Posted in Personal injury
Filing a personal injury lawsuit is serious business and should not be approached lightly. If you are thinking about filing a personal injury lawsuit, it is important to understand that no two lawsuits are ever exactly alike. As a result, it is important to connect with an experienced attorney to learn about your rights, options, and potential for success before committing to a plan of action.
As an experienced personal injury lawyer can confirm, there are many realities to consider when contemplating whether it is “worth it” to file a personal injury lawsuit under any given (and unique) set of circumstances. Some of the most pressing of these realities include:
Proving Fault and Causation
In order to make a personal injury claim in court, you’ll need to prove that the person or entity that caused the damage was negligent, reckless, or intentionally caused you (or your loved one) harm. Laws vary by state, but typically under personal injury law, the party making a claim must prove fault and damages. For civil lawsuits, the claimant must be able to prove in court by a preponderance of the evidence that the negligence, recklessness, or intentionally dangerous actions or inactions of the defendant caused – or significantly contributed to the cause(s) of – your harm.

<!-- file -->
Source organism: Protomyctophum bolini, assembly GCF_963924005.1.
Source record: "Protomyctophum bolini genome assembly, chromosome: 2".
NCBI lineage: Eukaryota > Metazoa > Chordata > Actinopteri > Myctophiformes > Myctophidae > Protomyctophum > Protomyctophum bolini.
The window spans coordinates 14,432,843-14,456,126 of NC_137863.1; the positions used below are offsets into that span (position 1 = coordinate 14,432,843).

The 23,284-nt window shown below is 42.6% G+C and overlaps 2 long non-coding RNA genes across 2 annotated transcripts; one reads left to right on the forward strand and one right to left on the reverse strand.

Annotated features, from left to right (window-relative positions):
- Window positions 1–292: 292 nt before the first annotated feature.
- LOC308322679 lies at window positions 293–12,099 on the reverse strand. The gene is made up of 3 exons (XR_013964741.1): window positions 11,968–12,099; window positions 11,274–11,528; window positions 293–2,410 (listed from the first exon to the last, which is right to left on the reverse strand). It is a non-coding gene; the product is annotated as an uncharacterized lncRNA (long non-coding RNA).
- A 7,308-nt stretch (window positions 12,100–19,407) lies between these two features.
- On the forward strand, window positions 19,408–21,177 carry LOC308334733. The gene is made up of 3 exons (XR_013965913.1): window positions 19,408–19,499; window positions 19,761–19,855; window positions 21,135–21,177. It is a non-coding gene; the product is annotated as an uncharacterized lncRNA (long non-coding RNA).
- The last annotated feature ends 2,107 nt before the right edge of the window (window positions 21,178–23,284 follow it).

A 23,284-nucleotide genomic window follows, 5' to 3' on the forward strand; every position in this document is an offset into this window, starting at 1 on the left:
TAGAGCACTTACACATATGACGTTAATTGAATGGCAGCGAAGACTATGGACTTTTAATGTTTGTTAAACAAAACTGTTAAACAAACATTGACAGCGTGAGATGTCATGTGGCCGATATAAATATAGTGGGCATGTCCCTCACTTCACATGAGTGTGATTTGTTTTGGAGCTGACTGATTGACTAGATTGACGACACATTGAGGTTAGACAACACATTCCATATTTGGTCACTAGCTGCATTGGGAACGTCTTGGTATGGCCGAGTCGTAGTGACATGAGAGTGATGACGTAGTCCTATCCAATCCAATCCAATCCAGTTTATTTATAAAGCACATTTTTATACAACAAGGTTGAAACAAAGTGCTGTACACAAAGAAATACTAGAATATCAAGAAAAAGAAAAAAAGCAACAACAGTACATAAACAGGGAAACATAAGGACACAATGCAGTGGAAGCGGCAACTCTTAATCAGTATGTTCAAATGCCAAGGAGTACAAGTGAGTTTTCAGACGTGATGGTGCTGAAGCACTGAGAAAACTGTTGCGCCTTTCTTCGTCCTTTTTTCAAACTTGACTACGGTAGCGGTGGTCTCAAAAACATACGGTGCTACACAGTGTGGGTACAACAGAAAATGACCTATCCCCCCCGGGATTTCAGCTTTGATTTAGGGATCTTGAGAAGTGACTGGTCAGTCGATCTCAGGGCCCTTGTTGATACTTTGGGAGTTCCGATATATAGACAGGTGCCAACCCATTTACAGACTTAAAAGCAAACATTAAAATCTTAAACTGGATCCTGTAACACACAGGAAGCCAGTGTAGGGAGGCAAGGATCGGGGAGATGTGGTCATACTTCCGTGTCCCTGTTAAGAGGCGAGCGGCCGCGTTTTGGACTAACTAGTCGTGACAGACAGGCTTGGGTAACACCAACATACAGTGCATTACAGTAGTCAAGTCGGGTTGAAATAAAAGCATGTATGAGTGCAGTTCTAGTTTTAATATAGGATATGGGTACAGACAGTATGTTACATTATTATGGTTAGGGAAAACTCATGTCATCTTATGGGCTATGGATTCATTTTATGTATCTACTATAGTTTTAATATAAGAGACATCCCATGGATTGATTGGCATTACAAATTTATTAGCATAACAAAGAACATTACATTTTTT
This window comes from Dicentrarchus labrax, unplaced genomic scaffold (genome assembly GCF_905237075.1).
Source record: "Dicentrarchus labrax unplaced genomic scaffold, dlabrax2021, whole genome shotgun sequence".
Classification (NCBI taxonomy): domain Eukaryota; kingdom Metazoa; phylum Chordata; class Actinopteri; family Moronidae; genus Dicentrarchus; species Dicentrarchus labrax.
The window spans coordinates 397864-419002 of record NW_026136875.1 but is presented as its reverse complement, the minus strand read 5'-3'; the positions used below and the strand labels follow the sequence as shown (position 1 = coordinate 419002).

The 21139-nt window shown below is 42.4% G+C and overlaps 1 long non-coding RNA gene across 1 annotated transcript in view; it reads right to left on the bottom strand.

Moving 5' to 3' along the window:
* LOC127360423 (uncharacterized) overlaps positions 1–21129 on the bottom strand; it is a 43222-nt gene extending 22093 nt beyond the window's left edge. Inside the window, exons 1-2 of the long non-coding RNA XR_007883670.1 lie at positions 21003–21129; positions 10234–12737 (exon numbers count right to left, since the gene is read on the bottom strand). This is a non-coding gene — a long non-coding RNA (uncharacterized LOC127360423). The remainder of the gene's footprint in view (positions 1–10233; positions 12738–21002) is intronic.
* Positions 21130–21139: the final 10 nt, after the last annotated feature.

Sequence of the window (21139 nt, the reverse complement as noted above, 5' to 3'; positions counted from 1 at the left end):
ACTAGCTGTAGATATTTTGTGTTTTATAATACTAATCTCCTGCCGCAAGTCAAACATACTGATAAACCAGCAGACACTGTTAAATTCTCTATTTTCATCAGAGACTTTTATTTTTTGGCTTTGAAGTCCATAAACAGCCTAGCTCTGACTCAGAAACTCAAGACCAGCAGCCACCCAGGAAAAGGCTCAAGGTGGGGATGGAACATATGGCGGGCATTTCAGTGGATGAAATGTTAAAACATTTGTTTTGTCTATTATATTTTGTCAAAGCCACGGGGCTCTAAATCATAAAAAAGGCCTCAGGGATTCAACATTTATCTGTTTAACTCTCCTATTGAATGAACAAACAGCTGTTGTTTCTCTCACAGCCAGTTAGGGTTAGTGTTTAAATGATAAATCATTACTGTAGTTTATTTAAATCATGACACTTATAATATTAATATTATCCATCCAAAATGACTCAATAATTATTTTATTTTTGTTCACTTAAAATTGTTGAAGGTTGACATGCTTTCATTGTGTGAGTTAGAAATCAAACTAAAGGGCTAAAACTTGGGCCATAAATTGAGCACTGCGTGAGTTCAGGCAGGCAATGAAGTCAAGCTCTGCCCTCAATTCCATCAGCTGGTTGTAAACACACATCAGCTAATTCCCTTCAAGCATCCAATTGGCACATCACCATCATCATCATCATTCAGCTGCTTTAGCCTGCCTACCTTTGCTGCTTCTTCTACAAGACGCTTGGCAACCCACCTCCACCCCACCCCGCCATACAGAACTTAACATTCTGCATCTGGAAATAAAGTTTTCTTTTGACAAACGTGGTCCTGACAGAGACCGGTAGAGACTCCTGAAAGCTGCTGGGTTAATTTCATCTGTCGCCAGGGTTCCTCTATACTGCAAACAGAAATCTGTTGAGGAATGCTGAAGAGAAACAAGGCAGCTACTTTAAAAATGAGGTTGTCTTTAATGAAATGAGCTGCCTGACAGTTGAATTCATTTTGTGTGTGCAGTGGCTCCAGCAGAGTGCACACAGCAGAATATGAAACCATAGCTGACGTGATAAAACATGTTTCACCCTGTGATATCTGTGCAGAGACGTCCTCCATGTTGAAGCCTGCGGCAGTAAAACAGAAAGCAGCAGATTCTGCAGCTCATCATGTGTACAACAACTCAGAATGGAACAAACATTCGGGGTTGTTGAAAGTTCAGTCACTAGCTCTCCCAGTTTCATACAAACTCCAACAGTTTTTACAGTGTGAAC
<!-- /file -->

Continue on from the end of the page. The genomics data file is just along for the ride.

Providing Evidence Necessary To Prove Your Claim
Once you have established that you were the victim of someone else’s negligence, recklessness, or intentional wrongdoing and that sustained injury as a result, you will need to collect documentation to prove it. Ideally, you should keep all documentation relevant to your injury in one place to be provided to your attorney when necessary. Examples of documentation that can be used in a personal injury lawsuit include:
- Police reports documenting an accident
- Incident report prepared by a store, restaurant, or other business where an accident occurred
- Witness statements providing details of when, where, and how your injury occurred
- Photographs from the scene of the accident and any other evidence that might help document your injury
- All medical records associated with the injury from emergency services, hospital visits, physicians and any other entity that provided you with care related to the incident
- Documentation of time missed at work along with records of your income before the injury
- Testimony from a doctor or medical expert regarding the cause of your injury to help establish that the injury was actually caused by the incident of record
Both economic and non-economic damages may be awarded in a personal injury lawsuit. Economic damages include challenges such as lost wages and medical bills, while non-economic damages include intangible consequences like pain and suffering. Both may be taken into consideration when awarding damages in a lawsuit.